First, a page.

Definitions

from The American Heritage® Dictionary of the English Language, 5th Edition.

  • noun A nobleman ranking below a duke and above an earl or a count.
  • noun Used as a title for such a nobleman.

from The Century Dictionary.

  • noun In Great Britain and France, and in other countries where corresponding titles exist, a nobleman whose rank is intermediate between that of an earl or count and that of a duke.

from the GNU version of the Collaborative International Dictionary of English.

  • noun A nobleman in England, France, and Germany, of a rank next below that of duke. Originally, the marquis was an officer whose duty was to guard the marches or frontiers of the kingdom. The office has ceased, and the name is now a mere title conferred by patent.

from Wiktionary, Creative Commons Attribution/Share-Alike License.

  • noun A nobleman in England, France, and Germany, of a rank next below that of duke, but above a count. Originally, the marquis was an officer whose duty was to guard the marches or frontiers of the kingdom. The office has ceased, and the name is now a mere title conferred by patent.

from WordNet 3.0 Copyright 2006 by Princeton University. All rights reserved.

  • noun nobleman (in various countries) ranking above a count
  • noun humorist who wrote about the imaginary life of cockroaches (1878-1937)

Etymologies

from The American Heritage® Dictionary of the English Language, 4th Edition

[Partly from French marquis and partly from Middle English marques, both from Old French marquis, marchis, from marche, border country, of Germanic origin; see merg- in Indo-European roots.]

from Wiktionary, Creative Commons Attribution/Share-Alike License

French: marquis; Old French: markis, marchis; Late Latin: marchensis; Old High German: marcha. Frankish *marka, from Proto-Germanic *markō, from Proto-Indo-European *mereg- (“edge, boundary”).

Examples

  • Days he lived in concealment, and after the second Restoration obtained the title marquis, and in 1819 introduced a motion in the chamber of peers tending to render the electoral law more aristocratic.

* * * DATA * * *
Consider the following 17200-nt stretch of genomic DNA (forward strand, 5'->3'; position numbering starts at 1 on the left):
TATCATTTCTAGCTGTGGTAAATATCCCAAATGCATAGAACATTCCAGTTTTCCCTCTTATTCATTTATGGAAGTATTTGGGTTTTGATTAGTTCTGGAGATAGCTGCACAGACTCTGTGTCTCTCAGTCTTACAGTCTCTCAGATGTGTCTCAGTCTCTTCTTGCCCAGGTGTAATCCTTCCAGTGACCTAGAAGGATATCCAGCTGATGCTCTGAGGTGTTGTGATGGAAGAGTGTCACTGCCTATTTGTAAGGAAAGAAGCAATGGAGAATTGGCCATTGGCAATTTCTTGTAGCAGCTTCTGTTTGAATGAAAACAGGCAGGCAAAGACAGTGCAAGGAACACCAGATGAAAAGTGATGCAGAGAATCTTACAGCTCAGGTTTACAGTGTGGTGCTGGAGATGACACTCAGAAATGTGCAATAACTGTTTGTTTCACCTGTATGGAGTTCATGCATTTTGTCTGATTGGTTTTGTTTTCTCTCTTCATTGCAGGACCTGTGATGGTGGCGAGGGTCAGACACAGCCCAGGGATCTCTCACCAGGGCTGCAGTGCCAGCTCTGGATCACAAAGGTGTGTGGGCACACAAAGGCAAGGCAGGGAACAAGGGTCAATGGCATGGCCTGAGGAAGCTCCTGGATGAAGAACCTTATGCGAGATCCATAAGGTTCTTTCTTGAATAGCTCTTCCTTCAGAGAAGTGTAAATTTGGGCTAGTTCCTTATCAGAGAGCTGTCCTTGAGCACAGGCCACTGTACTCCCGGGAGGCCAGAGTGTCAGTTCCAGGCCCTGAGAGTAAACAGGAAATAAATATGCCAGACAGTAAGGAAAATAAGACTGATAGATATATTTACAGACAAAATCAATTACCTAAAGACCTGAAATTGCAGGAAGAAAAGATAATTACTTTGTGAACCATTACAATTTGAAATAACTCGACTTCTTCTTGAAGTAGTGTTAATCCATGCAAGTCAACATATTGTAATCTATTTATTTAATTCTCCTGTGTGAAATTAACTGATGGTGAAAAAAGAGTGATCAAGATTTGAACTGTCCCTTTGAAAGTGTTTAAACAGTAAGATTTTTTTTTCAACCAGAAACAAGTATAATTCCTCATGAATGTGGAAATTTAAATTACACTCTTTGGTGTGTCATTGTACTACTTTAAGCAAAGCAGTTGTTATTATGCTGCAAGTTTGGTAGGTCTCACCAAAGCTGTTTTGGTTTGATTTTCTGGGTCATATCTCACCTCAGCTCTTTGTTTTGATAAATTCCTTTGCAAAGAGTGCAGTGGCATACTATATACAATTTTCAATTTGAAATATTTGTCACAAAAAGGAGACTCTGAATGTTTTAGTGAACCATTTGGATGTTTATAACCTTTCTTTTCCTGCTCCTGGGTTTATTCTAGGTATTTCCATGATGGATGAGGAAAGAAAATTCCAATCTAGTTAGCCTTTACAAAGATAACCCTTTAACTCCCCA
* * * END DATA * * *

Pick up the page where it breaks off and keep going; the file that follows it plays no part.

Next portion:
Encyclopaedia Britannica, 11th Edition, Volume 3, Part 1, Slice 3 "Banks" to "Bassoon"

  • As a last resort he called the marquis to him, and, while a tear stood on his rough cheek, drew a handful of money from his pocket.

    Not Pretty, but Precious

  • I have met a certain French marquis, who is attached to the Count de Moustier's embassy.

    The Maid of Maiden Lane

  • Frederick went to his room to seek his note-book, and place his letters upon the table, but, before he returned, he called the marquis to him.

    Frederick the Great and His Family

  • "Basically, I became a marchioness because I married a marquis," she says patiently, "and a marquis is the son of a duke."

    Saturday Conversation: The Marchioness of Worcester

  • The marquis was a fine sportsman and competed in the last London Olympic Games in 1948 when representing Italy at polo.

    Tattenham Corner

  • "A marquis was a rank something like Orminy," said Sade.

    Asimov's Science Fiction

  • The Florentines recalled the marquis of Ferrara, and engaged the marquis of Mantua; they also as earnestly requested the Venetians to send them Count Carlo, son of

    The History of Florence

  • According to Lafayette in his Mémoires, Clinton was so sure of his success in advance that he invited a number of ladies and gentlemen to a party in Philadelphia where the marquis was to be the featured guest.

    Angel in the Whirlwind

  • According to Lafayette in his Mémoires, Clinton was so sure of his success in advance that he invited a number of ladies and gentlemen to a party in Philadelphia where the marquis was to be the featured guest.

    Angel in the Whirlwind

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